Anglo-Saxon England, Volume 14

Front Cover
Peter Clemoes, Simon Keynes, Michael Lapidge
Cambridge University Press, Oct 11, 2007 - History - 392 pages
Was Old English metre really based on stress and rhythm? Do we really know that a particular glossed manuscript of a Latin curriculum author was used in an Anglo-Saxon classroom and, if so, how? How were disputes about bookland dealt with? What happened to the last male representative of the West Saxon royal line after the Norman Conquest? And what are the implications of the Taylors' great work on Anglo-Saxon architecture for related studies? These are among the challenging questions taken up in this book. The publication of findings concerning a striking sculptured stone unearthed at Repton and an interpretation of a panel on the Ruthwell Cross bring us close to some distinctive Anglo-Saxon ways of thinking. So do two source studies of vernacular prose, a demonstration of Aldhelm's interest in how a name is related to its referent, and a searching enquiry into early Anglo-Saxon kingship. Textual criticism and phonology are put to good use too. The usual comprehensive bibliography of the previous year's publications in all branches of Anglo-Saxon studies rounds off the book.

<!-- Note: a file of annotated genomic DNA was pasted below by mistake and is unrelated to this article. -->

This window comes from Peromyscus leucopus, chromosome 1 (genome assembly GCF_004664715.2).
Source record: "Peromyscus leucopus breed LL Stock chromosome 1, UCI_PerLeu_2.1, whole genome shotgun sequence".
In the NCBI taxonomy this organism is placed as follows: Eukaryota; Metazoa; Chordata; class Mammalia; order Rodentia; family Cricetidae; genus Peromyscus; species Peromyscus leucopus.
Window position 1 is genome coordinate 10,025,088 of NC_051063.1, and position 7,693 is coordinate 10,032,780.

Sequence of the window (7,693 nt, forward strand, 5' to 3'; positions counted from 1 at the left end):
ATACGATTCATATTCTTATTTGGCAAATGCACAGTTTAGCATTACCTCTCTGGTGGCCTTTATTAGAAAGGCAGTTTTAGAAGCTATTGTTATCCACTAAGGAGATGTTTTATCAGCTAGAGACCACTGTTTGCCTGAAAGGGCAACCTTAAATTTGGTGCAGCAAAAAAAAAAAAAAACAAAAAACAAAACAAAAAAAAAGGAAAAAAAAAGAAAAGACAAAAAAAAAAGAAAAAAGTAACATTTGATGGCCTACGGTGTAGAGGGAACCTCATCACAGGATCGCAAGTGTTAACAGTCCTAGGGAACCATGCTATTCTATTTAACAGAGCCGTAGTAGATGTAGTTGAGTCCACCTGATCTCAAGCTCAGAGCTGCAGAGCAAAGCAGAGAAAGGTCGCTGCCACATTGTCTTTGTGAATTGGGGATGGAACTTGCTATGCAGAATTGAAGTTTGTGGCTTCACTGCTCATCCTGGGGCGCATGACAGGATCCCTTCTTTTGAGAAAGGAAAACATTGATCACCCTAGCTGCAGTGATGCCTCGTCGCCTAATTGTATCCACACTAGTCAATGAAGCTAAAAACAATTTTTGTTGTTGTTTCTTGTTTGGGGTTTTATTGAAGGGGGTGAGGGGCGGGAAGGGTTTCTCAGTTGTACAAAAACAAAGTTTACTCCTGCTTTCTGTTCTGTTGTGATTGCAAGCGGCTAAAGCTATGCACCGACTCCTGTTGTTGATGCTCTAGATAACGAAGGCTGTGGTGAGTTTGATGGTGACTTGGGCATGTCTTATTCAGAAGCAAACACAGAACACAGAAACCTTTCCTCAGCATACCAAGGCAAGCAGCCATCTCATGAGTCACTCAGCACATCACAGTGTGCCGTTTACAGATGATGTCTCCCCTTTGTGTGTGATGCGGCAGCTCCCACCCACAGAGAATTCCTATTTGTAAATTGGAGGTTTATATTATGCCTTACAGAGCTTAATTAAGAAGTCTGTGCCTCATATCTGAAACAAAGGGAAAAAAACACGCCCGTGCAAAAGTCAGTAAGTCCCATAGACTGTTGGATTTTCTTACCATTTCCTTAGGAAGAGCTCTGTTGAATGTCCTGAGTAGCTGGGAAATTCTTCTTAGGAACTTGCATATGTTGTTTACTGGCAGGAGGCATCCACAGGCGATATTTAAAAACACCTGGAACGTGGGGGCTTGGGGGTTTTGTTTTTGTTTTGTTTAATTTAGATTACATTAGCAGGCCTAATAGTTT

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Aldhelms Enigmata and Isidorian etymology 3 7
The text of Aldhelms Enigma no c in Oxford Bodleian
Evidence for primacy of alliteration in Old English metre
The Aviones and Widsith 26a
The use of patristic homilies in the Old English Martyrology
The Sunday Letter and the Sunday Lists
classbook or library book? 15 3
the forum for their adjudication
AngloSaxon prince rebel and crusader
The Christ and the beasts panel on the Ruthwell Cross
The Repton Stone
a review
Bibliography for 1984

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